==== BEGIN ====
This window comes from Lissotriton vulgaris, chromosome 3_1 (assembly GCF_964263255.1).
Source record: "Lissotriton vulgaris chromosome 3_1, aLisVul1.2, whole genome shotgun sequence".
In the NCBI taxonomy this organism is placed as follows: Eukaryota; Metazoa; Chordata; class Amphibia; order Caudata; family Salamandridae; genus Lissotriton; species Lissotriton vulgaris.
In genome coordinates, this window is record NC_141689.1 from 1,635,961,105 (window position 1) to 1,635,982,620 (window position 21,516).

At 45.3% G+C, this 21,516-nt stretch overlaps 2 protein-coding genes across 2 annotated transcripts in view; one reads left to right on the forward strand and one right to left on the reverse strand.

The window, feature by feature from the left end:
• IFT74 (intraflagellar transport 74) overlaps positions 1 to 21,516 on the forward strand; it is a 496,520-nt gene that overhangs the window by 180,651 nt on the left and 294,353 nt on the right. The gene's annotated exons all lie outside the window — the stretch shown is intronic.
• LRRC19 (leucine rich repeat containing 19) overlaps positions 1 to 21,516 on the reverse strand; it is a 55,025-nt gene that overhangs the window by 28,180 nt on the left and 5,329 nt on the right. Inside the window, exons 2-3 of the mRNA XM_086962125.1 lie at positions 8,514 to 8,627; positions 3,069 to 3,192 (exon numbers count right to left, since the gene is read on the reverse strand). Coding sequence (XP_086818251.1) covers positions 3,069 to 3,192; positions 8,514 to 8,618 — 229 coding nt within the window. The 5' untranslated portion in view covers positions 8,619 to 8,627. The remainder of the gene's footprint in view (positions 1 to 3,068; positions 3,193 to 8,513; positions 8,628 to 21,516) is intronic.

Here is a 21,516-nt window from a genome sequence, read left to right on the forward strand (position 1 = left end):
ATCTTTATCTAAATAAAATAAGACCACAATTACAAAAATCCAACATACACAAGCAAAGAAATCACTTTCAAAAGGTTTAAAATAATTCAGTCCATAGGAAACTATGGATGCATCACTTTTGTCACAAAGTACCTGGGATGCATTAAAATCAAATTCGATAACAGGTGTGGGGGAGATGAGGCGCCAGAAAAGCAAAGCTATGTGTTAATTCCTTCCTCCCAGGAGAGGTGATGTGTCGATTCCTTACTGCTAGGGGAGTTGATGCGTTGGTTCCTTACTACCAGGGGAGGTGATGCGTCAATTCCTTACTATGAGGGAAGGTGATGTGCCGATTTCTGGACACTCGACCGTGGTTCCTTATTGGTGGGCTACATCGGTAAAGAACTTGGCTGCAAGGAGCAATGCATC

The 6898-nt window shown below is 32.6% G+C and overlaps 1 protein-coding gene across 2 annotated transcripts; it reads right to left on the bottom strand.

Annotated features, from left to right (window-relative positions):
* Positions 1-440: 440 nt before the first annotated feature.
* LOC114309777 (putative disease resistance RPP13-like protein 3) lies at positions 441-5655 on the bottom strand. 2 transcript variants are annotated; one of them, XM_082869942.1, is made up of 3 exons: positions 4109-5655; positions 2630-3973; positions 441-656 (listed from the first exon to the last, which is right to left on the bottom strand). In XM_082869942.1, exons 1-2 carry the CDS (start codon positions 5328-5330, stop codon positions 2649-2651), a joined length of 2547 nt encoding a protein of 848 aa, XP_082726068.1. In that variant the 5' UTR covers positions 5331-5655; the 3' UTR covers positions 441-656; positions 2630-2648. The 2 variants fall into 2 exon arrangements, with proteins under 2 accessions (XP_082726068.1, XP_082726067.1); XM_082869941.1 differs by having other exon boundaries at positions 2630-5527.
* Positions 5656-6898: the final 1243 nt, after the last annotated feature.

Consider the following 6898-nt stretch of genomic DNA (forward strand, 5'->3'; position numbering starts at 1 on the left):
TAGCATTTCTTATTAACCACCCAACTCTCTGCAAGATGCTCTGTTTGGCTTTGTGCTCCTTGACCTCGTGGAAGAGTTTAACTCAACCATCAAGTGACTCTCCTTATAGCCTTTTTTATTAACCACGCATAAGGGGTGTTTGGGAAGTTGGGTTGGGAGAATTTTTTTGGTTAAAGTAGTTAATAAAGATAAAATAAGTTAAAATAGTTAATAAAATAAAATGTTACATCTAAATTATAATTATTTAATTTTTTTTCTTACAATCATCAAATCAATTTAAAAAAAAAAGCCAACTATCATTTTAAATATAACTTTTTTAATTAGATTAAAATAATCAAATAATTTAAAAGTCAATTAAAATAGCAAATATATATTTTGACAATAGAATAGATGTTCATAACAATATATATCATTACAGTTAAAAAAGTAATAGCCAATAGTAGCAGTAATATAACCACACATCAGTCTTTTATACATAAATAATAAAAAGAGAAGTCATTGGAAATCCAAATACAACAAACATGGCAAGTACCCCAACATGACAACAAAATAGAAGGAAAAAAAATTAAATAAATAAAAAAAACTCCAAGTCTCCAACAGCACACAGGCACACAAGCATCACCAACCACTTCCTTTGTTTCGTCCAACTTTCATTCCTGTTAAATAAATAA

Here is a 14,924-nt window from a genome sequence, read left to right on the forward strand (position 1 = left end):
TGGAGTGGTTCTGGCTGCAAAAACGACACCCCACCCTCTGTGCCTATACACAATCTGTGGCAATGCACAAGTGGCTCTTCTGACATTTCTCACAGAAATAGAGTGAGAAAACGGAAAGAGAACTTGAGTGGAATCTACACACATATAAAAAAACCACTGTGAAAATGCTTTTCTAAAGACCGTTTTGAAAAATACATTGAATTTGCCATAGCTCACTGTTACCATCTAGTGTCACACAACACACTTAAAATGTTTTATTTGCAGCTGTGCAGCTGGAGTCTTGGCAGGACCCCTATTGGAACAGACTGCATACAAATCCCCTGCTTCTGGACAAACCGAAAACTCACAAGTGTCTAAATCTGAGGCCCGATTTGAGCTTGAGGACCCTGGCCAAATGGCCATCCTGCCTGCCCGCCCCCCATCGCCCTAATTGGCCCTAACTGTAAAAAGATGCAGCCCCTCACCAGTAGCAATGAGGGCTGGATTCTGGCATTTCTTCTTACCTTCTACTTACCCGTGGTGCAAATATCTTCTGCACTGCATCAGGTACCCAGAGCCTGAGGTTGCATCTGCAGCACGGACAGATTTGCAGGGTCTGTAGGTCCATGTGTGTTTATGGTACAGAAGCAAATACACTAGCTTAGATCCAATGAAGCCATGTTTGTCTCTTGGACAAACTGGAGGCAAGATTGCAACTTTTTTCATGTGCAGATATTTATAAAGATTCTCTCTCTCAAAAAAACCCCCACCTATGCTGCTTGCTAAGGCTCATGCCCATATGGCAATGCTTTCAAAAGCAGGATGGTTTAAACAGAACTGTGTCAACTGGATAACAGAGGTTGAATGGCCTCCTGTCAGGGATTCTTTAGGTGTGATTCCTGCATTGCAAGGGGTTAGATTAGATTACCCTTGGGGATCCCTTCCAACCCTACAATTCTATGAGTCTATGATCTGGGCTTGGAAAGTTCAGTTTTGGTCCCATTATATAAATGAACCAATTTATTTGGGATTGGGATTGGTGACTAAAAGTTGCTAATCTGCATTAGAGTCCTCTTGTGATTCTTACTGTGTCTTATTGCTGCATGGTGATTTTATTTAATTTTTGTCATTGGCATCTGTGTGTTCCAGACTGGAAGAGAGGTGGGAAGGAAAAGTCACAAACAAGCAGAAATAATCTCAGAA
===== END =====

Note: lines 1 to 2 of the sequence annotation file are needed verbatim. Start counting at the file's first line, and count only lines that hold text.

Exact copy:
This window comes from Lissotriton vulgaris, chromosome 3_1 (assembly GCF_964263255.1).
Source record: "Lissotriton vulgaris chromosome 3_1, aLisVul1.2, whole genome shotgun sequence".